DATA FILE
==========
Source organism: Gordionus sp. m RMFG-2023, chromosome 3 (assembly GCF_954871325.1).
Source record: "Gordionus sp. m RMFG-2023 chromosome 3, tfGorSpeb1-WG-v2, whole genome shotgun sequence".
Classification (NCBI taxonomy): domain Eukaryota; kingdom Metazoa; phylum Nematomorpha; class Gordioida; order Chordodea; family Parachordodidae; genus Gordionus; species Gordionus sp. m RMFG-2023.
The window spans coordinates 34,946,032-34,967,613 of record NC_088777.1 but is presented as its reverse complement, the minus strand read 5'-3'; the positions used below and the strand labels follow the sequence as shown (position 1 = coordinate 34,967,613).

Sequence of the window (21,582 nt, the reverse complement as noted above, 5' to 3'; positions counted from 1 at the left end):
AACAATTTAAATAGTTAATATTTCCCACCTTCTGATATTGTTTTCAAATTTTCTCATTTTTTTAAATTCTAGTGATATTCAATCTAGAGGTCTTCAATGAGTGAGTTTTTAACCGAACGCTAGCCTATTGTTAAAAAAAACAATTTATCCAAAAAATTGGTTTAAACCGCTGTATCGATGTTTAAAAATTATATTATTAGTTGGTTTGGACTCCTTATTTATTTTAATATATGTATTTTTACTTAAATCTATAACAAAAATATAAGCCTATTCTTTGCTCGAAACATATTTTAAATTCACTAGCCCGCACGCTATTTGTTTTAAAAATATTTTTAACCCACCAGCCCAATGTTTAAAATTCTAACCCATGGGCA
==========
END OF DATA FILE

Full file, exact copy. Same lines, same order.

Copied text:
Source organism: Gordionus sp. m RMFG-2023, chromosome 3 (assembly GCF_954871325.1).
Source record: "Gordionus sp. m RMFG-2023 chromosome 3, tfGorSpeb1-WG-v2, whole genome shotgun sequence".
Classification (NCBI taxonomy): domain Eukaryota; kingdom Metazoa; phylum Nematomorpha; class Gordioida; order Chordodea; family Parachordodidae; genus Gordionus; species Gordionus sp. m RMFG-2023.
The window spans coordinates 34,946,032-34,967,613 of record NC_088777.1 but is presented as its reverse complement, the minus strand read 5'-3'; the positions used below and the strand labels follow the sequence as shown (position 1 = coordinate 34,967,613).

Sequence of the window (21,582 nt, the reverse complement as noted above, 5' to 3'; positions counted from 1 at the left end):
AACAATTTAAATAGTTAATATTTCCCACCTTCTGATATTGTTTTCAAATTTTCTCATTTTTTTAAATTCTAGTGATATTCAATCTAGAGGTCTTCAATGAGTGAGTTTTTAACCGAACGCTAGCCTATTGTTAAAAAAAACAATTTATCCAAAAAATTGGTTTAAACCGCTGTATCGATGTTTAAAAATTATATTATTAGTTGGTTTGGACTCCTTATTTATTTTAATATATGTATTTTTACTTAAATCTATAACAAAAATATAAGCCTATTCTTTGCTCGAAACATATTTTAAATTCACTAGCCCGCACGCTATTTGTTTTAAAAATATTTTTAACCCACCAGCCCAATGTTTAAAATTCTAACCCATGGGCA